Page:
Tuesday, February 06, 2007


David Harewood on his poisonous role in Blood Diamond

David HarewoodIf y ou choose to watch the movie Blood Diamond next time you pop down to the multiplex (and you could certainly make worse choices), you will see popular British actor, David Harewood, drug children, train them as child soldiers and slaughter and kidnap virtually defenceless villagers.

Needless to say, it won’t actually be David effortlessly performing these dastardly deeds.

The Oscar-nominated movie sees Harewood portray Captain Poison, the ruthless leader of a band of never-do-wells who call themselves the Revolutionary United Front (RUF.) Despite the fancy name, they are little more than rebels who force people to mine diamonds which are subsequently used to fuel a bloody civil war with the government’s military in 1990s Sierra Leone.

So please don’t get it twisted. In reality, Harewood is quick to show that he’s a nice guy.

In the calm surroundings of Century on Shaftesbury Avenue in central London, he is a world away from the hot plains of Africa where Blood Diamond was filmed.

The movie focuses on two Africans from different backgrounds who fate unites to find a rare pink diamond in war-torn Sierra Leone. Both men, Leonardo DiCaprio’s Danny Archer an ex-mercenary from Zimbabwe (for which he received a best actor nomination), and Djimon Hounsou’s Solomon Vandy, a happily married Mende fisherman (a performance which netted him a best supporting actor nomination), naturally want the diamond for very different reasons.

Archer sees the diamond as his ticket out of Africa while Vandy sees the diamond as a way to save his wife and daughters from a life as refugees. Even more pressing, is his desire to save his son, Dia, who has been kidnapped by Captain Poison, from life as a child soldier.

Looking at Harewood, it is hard to believe this father of two young children could ever be a ruthless killing machine, who laughs as he orders rebels to slaughter villagers, who shoots dead any miner who dares to keep a coveted diamond and chops the hands off men, women and children he sees as useless.


Funnily enough, Harewood said he really wanted to play a villain. “On stage, I have had the opportunity to play darker roles - but this gave me the opportunity to play a role I have never played before,” he says.

Harewood is known for more than 30 theatre and television acting roles which range from Macbeth on the Estate (an adaptation of William Shakespeare’s play Macbeth) to Babyfather and Separate Lies.

“I also loved the issue,” he continues. “I think it was one that needed to be exposed, we don’t hear enough of societies that are exploited.”

Playing Captain Poison required a huge change in his mindset, so the naturally calm and collected Harewood spent time reading up on and watching documentaries on the real atrocities, which took place during the civil war in Sierra Leone.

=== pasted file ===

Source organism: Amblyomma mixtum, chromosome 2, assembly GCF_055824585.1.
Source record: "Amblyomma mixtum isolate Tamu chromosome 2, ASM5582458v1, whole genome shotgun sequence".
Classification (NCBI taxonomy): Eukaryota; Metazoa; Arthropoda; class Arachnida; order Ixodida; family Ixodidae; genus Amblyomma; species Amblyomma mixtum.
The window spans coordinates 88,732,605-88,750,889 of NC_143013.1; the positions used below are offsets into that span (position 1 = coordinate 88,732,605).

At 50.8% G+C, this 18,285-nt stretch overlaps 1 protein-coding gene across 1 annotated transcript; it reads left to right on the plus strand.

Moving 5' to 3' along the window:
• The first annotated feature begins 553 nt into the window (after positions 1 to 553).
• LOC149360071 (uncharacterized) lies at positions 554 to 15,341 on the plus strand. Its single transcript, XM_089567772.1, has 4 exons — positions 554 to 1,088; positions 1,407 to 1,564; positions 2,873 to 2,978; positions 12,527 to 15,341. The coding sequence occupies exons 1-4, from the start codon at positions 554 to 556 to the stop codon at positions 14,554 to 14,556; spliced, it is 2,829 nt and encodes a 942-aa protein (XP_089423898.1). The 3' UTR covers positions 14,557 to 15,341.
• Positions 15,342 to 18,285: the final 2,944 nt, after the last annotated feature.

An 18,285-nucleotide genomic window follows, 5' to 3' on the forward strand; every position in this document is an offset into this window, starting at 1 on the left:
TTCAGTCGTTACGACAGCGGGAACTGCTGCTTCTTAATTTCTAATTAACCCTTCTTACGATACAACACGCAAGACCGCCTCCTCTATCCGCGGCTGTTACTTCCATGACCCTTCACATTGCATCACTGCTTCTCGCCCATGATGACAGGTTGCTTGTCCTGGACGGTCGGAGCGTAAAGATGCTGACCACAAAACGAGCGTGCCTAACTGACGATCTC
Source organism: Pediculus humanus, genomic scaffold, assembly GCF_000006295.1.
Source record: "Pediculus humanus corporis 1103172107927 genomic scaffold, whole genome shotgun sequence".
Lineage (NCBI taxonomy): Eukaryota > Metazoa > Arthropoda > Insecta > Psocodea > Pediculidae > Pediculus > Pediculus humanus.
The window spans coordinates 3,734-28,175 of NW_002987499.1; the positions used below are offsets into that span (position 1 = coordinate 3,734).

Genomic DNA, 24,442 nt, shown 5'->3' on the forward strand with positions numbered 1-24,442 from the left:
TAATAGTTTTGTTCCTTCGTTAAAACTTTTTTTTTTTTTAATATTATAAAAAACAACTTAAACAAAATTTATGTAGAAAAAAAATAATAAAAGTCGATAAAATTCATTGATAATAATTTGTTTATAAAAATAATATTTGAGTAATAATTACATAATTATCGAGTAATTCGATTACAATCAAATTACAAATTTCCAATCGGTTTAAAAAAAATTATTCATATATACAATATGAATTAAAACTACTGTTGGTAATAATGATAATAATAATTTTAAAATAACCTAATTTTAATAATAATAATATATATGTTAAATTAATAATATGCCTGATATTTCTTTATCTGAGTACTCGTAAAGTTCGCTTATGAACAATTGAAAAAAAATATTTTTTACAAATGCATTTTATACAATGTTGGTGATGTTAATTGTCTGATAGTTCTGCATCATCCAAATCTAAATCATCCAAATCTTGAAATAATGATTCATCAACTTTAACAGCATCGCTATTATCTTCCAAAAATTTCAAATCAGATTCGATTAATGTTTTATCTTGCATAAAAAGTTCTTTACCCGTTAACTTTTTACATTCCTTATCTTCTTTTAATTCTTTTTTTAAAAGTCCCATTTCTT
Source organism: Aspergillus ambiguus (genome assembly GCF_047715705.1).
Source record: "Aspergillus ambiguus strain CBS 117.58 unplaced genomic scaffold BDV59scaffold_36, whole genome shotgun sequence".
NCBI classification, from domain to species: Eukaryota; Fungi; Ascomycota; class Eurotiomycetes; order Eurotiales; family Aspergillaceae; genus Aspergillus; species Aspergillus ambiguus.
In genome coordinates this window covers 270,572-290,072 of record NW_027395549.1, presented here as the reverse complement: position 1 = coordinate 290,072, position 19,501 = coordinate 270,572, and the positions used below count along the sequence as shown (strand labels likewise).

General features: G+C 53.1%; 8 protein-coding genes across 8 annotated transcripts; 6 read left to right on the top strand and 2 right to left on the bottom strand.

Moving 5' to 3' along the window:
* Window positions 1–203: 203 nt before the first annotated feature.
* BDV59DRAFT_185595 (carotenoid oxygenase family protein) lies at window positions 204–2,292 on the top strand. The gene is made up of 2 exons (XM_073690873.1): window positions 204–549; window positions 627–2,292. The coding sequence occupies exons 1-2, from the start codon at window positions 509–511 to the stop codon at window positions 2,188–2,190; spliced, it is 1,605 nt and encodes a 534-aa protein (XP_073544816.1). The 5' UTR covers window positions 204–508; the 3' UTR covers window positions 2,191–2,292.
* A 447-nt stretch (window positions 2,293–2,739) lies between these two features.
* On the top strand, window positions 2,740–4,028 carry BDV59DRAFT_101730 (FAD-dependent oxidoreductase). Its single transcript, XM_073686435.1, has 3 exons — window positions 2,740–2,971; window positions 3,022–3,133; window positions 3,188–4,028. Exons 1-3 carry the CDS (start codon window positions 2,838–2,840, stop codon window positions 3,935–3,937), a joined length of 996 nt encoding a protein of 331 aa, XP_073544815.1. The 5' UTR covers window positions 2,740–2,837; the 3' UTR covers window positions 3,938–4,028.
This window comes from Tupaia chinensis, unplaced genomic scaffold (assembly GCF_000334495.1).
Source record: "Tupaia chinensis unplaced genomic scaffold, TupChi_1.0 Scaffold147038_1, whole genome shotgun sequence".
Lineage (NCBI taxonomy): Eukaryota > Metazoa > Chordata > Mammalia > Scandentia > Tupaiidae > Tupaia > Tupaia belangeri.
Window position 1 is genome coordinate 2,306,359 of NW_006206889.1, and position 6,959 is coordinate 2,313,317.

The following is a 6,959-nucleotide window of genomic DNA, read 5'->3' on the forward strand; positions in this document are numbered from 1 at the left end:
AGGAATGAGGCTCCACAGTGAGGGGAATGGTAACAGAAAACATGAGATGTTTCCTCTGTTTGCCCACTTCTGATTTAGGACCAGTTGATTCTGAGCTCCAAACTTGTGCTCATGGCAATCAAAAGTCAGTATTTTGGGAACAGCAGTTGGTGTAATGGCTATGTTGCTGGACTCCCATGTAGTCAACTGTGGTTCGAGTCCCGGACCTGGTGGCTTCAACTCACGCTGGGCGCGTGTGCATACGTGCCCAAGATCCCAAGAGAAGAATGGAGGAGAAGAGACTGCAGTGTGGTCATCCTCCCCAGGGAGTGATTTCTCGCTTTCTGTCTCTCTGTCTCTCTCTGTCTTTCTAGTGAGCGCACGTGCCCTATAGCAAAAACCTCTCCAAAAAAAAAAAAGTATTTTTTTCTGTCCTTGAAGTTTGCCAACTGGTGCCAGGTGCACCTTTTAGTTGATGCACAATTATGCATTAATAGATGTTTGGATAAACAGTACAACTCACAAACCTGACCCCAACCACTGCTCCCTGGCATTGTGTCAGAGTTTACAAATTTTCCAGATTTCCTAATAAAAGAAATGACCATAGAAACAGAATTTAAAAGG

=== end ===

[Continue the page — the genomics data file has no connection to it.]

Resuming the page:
But this wasn’t enough.

Although Harewood relished the role, even he was taken aback when he saw the full-length film for himself.

“I was really kind of shocked.

The first half hour of the movie is really shocking,” he says.

“There was a woman who sat down next to me and I was telling her what I was playing and she said I really can’t believe you could ever be that nasty. When I went, I could see her kind of double taking, looking at me as the film was going on.”

Despite even these extreme reactions, Harewood is able to locate the greyer areas of his character’s personality.

“He (Captain Poison) is an absolute devil… but I couldn’t simply say he’s bad. We think it’s easy to demonise people but everything has to start somewhere.

My character rose to the top through cruelty but he had to do that to survive.

“One message (from this movie) is that if we allow our darker side to come out, we can destroy ourselves and destroy all communities. Family is also a strong theme running through the movie. The emphasis Solomon Vandy places on family is very important.”

Harewood said his preparation for this role has led him to a deeper understanding and sympathy for Africa. A crucial part of this is that it has made him become more aware of the issue of conflict diamonds - harvested by warlords to fund weapons for bloody conflicts - and their devastating consequences for people caught in the conflict.

He has also started reading more on Africa, asking himself deeper questions on the role of Europe in Africa and the inclination by many in the West to ‘demonise’ youth and others without making much effort to understand root causes of what is described as bad behaviour.

“For me this has been a journey. While I was in Africa, it continually struck me how beautiful Africa was but how poor it was. It struck me that a land so rich in resources can be so poor,” he says passionately. It will certainly be interesting to see if Blood Diamond causes any sort of shift in attitudes towards Africa. After all, there are many people who still cling to the belief that colonialism was somehow good for the continent (instead of seeing it as the legalised looting and killing spree that it really was).

Similarly, the general public just don’t seem aware of the extent to which the meddling of multinationals in post-colonial Africa has in some cases been even worse than the system that preceded it.

“I think a lot of people will have their eyes opened,” Harewood says.

“Hopefully the film will make people more aware so they think twice before they buy and display diamonds.”

Link to The Voice UK